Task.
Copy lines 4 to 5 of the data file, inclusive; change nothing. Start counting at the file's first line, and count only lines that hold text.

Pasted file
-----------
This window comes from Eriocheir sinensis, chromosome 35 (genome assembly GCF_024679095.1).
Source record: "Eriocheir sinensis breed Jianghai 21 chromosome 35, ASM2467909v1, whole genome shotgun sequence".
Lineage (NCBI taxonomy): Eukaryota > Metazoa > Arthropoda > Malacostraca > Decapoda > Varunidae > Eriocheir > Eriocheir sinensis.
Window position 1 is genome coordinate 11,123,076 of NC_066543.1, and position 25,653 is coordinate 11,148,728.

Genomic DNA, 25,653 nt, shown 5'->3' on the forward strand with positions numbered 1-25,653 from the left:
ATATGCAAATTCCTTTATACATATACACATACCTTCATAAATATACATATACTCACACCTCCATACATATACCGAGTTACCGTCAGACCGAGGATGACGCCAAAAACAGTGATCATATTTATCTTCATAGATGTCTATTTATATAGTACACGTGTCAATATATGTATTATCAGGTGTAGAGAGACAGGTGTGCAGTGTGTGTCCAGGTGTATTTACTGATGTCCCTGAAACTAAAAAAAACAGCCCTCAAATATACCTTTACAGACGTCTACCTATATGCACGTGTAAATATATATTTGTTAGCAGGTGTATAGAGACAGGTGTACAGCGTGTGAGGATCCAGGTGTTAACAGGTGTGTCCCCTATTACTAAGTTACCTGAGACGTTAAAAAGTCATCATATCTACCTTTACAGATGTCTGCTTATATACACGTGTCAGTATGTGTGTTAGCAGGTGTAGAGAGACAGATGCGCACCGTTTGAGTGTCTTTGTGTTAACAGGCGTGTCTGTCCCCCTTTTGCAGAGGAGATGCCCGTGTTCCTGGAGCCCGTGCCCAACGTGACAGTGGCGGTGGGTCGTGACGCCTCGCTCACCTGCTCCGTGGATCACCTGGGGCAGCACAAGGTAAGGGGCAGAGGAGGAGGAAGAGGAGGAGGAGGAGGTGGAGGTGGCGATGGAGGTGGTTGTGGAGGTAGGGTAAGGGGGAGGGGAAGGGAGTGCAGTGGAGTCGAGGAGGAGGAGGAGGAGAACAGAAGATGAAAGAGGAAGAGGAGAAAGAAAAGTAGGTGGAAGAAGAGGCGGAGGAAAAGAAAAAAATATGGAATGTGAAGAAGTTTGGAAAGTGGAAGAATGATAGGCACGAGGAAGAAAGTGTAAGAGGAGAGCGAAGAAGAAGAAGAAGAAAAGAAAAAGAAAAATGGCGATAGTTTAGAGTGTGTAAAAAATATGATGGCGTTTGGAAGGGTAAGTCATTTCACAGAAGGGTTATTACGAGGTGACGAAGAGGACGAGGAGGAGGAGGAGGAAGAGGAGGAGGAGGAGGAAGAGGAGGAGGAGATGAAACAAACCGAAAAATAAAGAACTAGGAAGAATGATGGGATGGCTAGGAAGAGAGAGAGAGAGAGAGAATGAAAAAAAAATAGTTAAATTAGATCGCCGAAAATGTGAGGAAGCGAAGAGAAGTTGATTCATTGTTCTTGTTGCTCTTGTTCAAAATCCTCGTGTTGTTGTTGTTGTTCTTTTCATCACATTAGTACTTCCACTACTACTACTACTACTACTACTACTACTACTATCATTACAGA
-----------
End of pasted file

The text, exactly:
Window position 1 is genome coordinate 11,123,076 of NC_066543.1, and position 25,653 is coordinate 11,148,728.

Genomic DNA, 25,653 nt, shown 5'->3' on the forward strand with positions numbered 1-25,653 from the left: